Netflix Gaming Is Failing. So What Will Happen To The Game Developers?
Netflix isn't getting what it wants right now, and it seems to be throwing its toys out of the pram.
The last few months have seen controversy for the streaming service, as it has begun to raise its prices for consumers, cracking down on those same consumers for sharing their accounts, and cannibalising its own editorial and animation projects.
The end of the Tudum site spelt a catastrophic brick wall for writers, canning its blogging efforts with immediate effect and brutal efficiency, and purchasing The Lego Movie team Animal Logic after stripping its own animation teams for parts was an embarrassing, negligent spit in the face of the teams that helped to push the service to the grand cultural heights it has enjoyed. And with little to offer right now beyond Stranger Things and The Sandman, they're failing to keep up with their own hype, and consumers are beginning to bow out in favour of other services that appear more directly to them.
And it's not just here that the company is struggling - because their gaming foray is disintegrating before our very eyes. And one pocket of game developers could be destroyed in the process.
Netflix Gaming Has Flopped. Hard
Netflix has long expressed its excitement to get involved in gaming, with its first real foray being its introduction of interactive entertainment. Minecraft: Story Mode was the first notable example that made it, serving as a direct port of the console game with the television remote or touch controls performing quicktime events. It really kicked off with Black Mirror: Bandersnatch, though, with the sci-fi satire using its format to act as a meta-commentary of the modern man's obsession with technology.
Since then, Netflix has wanted to go deeper, introducing Stranger Things mobile games baked into the service's mobile app and letting consumers engage with games with but a single tap, and as it introduces more games from third parties, it's clear that Netflix is getting serious about its gaming side. But it isn't working.
A new report has suggested that only 1% of Netflix users have opened a game in the app, serving as a deeply disappointing shock to Netflix's system that indicates that gaming may simply fail to function for its users. After all, when users are so used to downloading games from the app store, and the gaming side of Netflix has been so poorly advertised to its consumers that many just don't know it's there.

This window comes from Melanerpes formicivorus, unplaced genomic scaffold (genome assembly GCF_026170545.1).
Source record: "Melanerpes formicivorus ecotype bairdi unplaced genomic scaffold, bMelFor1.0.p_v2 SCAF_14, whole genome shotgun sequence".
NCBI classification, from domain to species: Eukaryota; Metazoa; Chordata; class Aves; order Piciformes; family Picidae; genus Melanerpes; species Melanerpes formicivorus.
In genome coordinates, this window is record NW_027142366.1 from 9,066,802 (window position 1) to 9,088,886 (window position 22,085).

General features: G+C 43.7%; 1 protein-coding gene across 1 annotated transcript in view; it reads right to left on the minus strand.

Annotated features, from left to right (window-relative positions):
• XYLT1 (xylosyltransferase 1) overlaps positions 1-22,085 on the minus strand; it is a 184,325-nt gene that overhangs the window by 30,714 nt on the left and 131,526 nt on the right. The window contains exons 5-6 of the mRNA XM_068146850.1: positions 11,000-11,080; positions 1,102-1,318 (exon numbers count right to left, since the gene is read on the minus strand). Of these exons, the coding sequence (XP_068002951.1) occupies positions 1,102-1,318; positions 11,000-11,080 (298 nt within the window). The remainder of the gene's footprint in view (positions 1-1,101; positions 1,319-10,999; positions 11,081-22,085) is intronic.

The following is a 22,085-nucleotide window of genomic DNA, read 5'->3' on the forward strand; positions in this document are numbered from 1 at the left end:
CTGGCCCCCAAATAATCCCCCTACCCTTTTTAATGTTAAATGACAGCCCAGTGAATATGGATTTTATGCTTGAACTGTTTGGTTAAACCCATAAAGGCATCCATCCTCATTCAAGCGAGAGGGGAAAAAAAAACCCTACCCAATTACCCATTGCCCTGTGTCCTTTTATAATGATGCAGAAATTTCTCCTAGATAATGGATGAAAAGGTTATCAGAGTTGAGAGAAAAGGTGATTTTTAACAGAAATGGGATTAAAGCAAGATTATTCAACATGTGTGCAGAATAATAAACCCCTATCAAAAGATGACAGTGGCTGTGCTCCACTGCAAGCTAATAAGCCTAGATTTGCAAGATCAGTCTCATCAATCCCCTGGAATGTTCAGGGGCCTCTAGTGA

Netflix gaming is in trouble. But Netflix will survive. Its developers might not.
Night School Studio Could Be On The Line
Back in September 2021, Netflix announced that they'd made their first official big purchase in preparation to foster their own games. They had purchased Night School Studio, the team behind the indie darling Oxenfree and its sequel, as well as a myriad of other creative titles.
According to Night School's Sean Krankel, Netflix had "shown the utmost care for protecting our studio culture and creative vision," and he insisted that work on Oxenfree II would go ahead just as their other works would. As of right now, we're yet to see the fruits of the partnership, and whether it boils down to just another point of income for Netflix or an exclusivity deal for the team's games.
But, that's where the historic flippancy of Netflix comes in. The company has developed a habit of gutting the things it doesn't like just to completely rebuild, much like it did with its in-house animation studios, and just as it did by completely severing its Tudum writers to then advertise the now-vacant roles mere days later. Netflix doesn't seem to understand the real-world impact that these scrappings have on individuals (or it knows and does it anyway, and it's hard to say which option is worse), and though Night School Studio has confirmed that Netflix was excited to let them run the ship when the acquisition was made official, we know that the company has undergone a lot of change since then.
Netflix is, as of right now, in the middle of a crying fit, screeching, kicking, and taking its subscriber downticks out on the least deserving. Their attitude reeks, and there's little that we can say when it comes to Night School. They could be on the line, and for a team as talented as they are, to be dissolved into Netflix at large would be a travesty.
The Acidic Belly Of Netflix Could Dissolve Talented Dev Teams
There are no promises at Netflix. Whether you're Santa Clarita Diet or a writer on their editorial team, there's nothing stopping the company from decimating your job because it's tired of not seeing immediate profit from you. And that very same attitude could come down on their entire gaming adventure, dragging publishers, developers, writers and animators into the pits of redundancy.
Nobody deserves the fate that Netflix has dealt out to many, and yet, even with impressive development feats under their belts, there are no promises for the future of Night School Studio. The team hasn't yet responded to our request for comment on their future with Netflix, which doesn't exactly spell success for them. The Oxenfree team deserve better than what Netflix is almost certainly going to give them.